Asia has been through more than its fair share of nasty crypto scam dramas, from the Mt. Gox scandal right through to 2021 and its plethora of AI-powered fraudsters.
In part 3 of a three-part series, Cryptonews.com looks at just a few of the continent’s most infamous instances of crypto fraud.
Part 3: iFan and Pincoin
The PlusToken scam found fertile ground in Vietnam, but the nation was also the victim of two interlinked initial coin offering (ICOs) schemes that sparked street protests and a full-blooded, nationwide crypto crackdown.
Named iFan and Pincoin, the projects were the brainchild of Bui Thi My Ngoc, Ho Phu Ty, Ho Xuan Van, Luong Huynh Quoc Huy, Luu Trong Tuan, Nguyen Duc Trong, Nguyen Trung Hieu, and Vu Huu Loi. The group exhibited no shortage of business acumen, claiming that the projects originated in India and Singapore, instead of admitting that they were actually home-grown.
As a front, they used a company named Modern Tech, which was registered with the appropriate tax and legal department. They used this firm to hold large-scale events across the country, from Ho Chi Minh City, Vung Tau, and Hanoi to rural areas, accruing millions of dollars worth of investment (mostly bitcoin (BTC) and ethereum (ETH)) in the space of just a few months.
In a retrospective piece published in May this year, Vietnam Biz reported that Modern Tech claimed to “specialize in the research and application of new technologies,” and said it was “boldly bringing blockchain applications into the Vietnamese entertainment industry.”
The firm claimed that it had scores of celebrity backers, many of whom were using a social media platform that was ostensibly powered by the tokens. The iFan and pincoin tokens, Modern Tech stated, would help “build a bridge” between stars and their fans.
It sought to foster this illusion by paying top stars to perform at events they organize, making it appear that these celebrities were actually using the platform to connect with their fans.
And the 2017-2018 Asia-wide crypto buzz proved to be too contagious for many, who were promised monster returns on their stakes by Modern Tech representatives.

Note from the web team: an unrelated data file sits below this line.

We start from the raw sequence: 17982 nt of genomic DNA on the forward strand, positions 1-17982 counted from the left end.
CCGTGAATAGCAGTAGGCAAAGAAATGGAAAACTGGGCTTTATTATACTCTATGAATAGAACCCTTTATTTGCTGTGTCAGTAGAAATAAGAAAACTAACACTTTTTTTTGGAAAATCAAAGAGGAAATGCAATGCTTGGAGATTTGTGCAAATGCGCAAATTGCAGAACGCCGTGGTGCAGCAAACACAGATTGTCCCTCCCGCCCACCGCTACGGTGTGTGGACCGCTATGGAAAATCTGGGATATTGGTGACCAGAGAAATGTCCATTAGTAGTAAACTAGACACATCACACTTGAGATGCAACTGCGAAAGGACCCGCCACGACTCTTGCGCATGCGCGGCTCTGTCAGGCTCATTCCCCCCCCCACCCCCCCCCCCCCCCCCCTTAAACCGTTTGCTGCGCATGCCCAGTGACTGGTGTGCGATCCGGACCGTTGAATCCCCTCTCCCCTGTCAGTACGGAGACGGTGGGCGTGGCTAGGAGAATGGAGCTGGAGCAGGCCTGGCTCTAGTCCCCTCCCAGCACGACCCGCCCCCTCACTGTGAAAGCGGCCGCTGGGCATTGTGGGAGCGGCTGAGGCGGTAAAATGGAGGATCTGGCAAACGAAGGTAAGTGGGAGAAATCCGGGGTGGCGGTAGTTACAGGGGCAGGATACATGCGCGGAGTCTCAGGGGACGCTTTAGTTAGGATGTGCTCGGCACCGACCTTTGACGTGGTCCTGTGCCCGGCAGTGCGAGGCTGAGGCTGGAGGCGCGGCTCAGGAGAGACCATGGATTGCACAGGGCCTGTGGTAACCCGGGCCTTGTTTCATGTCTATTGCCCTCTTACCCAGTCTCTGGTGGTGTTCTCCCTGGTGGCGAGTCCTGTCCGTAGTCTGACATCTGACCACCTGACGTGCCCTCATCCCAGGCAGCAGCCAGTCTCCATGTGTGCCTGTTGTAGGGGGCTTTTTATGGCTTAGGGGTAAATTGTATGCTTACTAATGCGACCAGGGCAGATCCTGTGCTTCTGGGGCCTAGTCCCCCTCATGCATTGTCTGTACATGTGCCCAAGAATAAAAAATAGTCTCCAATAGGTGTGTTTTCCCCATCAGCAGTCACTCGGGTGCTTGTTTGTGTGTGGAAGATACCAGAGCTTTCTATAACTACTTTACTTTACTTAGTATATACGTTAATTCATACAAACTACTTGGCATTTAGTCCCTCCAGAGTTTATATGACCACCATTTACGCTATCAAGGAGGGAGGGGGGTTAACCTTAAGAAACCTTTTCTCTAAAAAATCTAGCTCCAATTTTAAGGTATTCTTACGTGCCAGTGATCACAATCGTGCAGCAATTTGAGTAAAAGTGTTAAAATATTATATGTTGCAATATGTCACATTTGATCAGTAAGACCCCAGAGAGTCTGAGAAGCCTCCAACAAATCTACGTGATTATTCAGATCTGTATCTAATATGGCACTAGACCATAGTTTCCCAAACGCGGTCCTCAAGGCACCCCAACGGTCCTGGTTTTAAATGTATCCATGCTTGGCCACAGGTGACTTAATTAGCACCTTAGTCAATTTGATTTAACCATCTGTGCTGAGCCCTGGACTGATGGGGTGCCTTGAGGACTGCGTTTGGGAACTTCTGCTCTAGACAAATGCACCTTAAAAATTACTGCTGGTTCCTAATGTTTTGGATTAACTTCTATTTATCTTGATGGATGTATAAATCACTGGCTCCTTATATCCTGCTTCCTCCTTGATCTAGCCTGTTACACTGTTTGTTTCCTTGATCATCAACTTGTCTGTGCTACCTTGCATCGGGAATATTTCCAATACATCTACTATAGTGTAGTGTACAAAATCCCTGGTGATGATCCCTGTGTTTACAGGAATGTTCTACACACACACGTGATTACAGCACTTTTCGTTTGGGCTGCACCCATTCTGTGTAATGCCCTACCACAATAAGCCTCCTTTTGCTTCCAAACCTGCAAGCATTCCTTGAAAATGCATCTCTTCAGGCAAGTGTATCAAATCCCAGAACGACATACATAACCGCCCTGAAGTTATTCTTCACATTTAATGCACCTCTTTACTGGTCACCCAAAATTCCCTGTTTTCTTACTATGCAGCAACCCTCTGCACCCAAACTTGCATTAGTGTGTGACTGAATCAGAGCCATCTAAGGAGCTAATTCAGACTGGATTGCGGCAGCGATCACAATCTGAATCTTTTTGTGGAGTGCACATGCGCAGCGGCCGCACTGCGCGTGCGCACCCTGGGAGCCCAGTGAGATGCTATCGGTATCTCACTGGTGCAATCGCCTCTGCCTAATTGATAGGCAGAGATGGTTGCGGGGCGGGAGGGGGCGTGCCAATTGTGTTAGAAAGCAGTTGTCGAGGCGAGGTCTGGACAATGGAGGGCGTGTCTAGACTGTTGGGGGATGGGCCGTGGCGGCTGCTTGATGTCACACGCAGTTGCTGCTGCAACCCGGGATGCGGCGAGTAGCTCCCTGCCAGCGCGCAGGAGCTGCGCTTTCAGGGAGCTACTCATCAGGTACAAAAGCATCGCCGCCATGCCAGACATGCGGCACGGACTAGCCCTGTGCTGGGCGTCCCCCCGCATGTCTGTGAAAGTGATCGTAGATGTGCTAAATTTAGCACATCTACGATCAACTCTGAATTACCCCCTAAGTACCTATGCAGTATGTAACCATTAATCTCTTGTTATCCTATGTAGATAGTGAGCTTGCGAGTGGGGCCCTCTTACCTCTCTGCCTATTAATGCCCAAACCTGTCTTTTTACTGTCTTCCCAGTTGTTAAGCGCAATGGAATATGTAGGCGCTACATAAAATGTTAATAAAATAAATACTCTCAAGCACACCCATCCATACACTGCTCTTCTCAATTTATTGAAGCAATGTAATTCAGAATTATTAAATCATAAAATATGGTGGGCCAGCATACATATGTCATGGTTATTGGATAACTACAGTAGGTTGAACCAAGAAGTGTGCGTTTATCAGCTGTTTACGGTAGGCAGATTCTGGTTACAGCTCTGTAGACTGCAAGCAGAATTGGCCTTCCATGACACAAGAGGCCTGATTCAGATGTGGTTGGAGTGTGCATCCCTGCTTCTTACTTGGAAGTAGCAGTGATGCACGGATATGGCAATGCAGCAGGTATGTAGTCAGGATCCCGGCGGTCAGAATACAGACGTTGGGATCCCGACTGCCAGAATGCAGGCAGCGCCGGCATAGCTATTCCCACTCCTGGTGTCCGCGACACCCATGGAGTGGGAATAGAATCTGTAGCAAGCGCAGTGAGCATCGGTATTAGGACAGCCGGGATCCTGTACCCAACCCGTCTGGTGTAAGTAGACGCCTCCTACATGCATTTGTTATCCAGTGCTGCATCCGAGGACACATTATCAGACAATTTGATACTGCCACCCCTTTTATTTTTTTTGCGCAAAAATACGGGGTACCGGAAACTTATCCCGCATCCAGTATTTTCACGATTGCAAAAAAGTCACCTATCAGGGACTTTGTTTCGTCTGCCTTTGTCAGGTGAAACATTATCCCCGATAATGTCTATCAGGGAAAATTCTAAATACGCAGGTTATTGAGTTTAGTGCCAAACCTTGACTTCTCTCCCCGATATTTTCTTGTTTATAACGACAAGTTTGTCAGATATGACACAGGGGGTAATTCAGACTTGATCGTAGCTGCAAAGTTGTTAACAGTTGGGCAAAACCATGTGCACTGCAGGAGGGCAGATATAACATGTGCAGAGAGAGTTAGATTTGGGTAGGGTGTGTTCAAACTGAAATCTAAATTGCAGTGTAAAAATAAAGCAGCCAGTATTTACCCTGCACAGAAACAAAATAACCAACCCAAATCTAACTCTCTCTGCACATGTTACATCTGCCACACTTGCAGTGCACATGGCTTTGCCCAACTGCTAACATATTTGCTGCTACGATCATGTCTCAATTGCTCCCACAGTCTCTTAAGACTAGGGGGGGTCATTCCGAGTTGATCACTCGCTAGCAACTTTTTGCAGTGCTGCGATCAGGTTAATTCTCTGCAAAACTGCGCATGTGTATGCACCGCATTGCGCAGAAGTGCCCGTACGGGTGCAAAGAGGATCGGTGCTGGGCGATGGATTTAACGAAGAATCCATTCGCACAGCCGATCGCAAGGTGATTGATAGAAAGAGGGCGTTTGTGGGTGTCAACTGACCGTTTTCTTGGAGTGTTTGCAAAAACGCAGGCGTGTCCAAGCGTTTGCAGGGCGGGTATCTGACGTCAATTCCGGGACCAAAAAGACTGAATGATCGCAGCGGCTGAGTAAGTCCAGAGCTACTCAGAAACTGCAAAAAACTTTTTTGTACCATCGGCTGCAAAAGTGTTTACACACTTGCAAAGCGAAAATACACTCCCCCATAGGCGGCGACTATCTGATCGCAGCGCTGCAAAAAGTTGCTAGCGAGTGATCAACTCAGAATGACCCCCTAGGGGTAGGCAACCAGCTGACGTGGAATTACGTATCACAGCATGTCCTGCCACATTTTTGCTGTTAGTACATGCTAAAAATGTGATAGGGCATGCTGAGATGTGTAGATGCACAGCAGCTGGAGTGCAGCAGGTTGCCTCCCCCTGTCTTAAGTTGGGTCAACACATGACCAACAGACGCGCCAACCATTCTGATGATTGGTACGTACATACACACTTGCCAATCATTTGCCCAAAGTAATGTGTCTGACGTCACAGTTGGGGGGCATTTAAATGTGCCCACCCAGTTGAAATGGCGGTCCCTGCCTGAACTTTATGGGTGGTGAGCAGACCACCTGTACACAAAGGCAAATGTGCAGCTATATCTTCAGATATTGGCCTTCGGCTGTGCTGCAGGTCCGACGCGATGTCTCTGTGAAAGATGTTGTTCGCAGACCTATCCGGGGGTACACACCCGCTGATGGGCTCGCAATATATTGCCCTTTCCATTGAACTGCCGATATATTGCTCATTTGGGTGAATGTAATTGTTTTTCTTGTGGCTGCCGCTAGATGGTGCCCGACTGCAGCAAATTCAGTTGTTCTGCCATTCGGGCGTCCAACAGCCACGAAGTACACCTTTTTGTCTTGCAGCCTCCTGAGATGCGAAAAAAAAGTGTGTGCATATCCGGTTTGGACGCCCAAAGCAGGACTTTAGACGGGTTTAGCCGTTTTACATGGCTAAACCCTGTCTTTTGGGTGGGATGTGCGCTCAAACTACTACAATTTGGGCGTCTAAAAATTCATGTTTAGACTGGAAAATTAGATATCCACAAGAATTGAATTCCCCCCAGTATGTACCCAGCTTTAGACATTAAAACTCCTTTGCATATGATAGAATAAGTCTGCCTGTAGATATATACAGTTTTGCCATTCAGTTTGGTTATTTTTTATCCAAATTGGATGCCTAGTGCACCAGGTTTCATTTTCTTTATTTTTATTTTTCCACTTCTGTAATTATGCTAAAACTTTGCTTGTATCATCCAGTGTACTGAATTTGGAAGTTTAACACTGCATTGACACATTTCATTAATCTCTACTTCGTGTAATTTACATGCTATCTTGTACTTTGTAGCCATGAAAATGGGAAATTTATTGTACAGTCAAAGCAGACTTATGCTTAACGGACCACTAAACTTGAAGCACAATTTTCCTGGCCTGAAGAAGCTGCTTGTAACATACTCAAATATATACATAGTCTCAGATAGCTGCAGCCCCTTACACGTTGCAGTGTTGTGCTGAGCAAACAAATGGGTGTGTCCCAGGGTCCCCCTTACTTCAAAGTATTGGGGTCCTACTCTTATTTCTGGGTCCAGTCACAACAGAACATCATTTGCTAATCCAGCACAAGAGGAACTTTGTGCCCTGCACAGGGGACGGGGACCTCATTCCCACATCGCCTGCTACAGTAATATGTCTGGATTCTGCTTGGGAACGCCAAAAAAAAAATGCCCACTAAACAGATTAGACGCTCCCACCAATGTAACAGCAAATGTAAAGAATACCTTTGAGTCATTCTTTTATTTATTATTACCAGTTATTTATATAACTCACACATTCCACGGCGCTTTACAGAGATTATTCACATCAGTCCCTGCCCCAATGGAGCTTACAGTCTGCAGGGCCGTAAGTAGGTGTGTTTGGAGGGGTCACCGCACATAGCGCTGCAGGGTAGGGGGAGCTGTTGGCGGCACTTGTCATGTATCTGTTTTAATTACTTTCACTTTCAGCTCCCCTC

But in late 2017, eyebrows began to rise when some of the celebrities featured in Modern Tech marketing materials – such as the chart-topping singers Lam Truong, Le Quyen, and Dam Vinh Hung – started to claim that they actually had nothing to do with iFan or Pincoin. The stars angrily stated that their images were being used without their consent.
In December 2017, a whistleblower came forward to police in Ho Chi Minh City, telling of how investors had sunk over USD 30m into the platform, which claimed to have issued 21m tokens.
But the real damage was done in the subsequent months as the Modern Tech claims became ever more outlandish. The company’s coffers became swollen with investors’ funds, accruing a total of USD 660m.
Tuoi Tre News reported that investors were told they “would enjoy a profit rate of 48% a month from their initial investment, and recoup all investments after four months.”
Furthermore, they were also told they could bump up their profits by another 8% for every new member they convinced the join. They were told they had the unique opportunity to snap up tokens for as little as USD 0.10 apiece, per Thanh Nien.
But the masterminds were careful to steer investors away from local platforms. Investors were told to send their payments in BTC and ETH via overseas-based exchanges, possibly in a bid to throw local police off the scent.
Soon, around 32,000 people had sunk their money into the projects, which per a (still-extant) website, claim to be “based on the Ethereum network.” Using some clever sleight of hand, the project masterminds also took care to show off ETH’s market credentials – trading volumes, market capitalization, and all.
Sadly, however, the same media outlet reported, the projects turned out “in fact” to be “a multilevel marketing scheme” after all, adding that “older investors” were “paid with revenue generated by new investors.”
Where are they now?
Things finally came to a head when the platform became unresponsive and staff stopped replying to contact requests. Furious investors “flocked” from all parts of the country to the Modern Tech headquarters in Ho Chi Minh City District 1’s busy Nguyen Hue St on April 8, 2018.
But it was all in vain. The masterminds had vanished like a puff of smoke. Media outlets at the time reported that Modern Tech had already “left” the building it had occupied and “liquidated” its rental contract “about one month” prior. The building manager stated:
“No one knows where they are now.”
The group’s whereabouts are still unknown.
Van Nguyen, an accountant in the city of Hai Phong, told Cryptonews.com back in mid-April 2018:
“Cryptocurrencies were the talk of the town up until a few weeks ago, with everyone seemingly advising friends and colleagues to start investing or mining. However, the mood here has changed pretty fast.”
Fast-forward to 2021 and not much has changed, Van Nguyen stated. She told Cryptonews.com that there was still a “sour” sentiment among many in the nation. She explained:
“While people in other counties were eagerly buying bitcoin and so on earlier this year, most Vietnamese people I know were highly skeptical. They still remember 2018 very clearly.”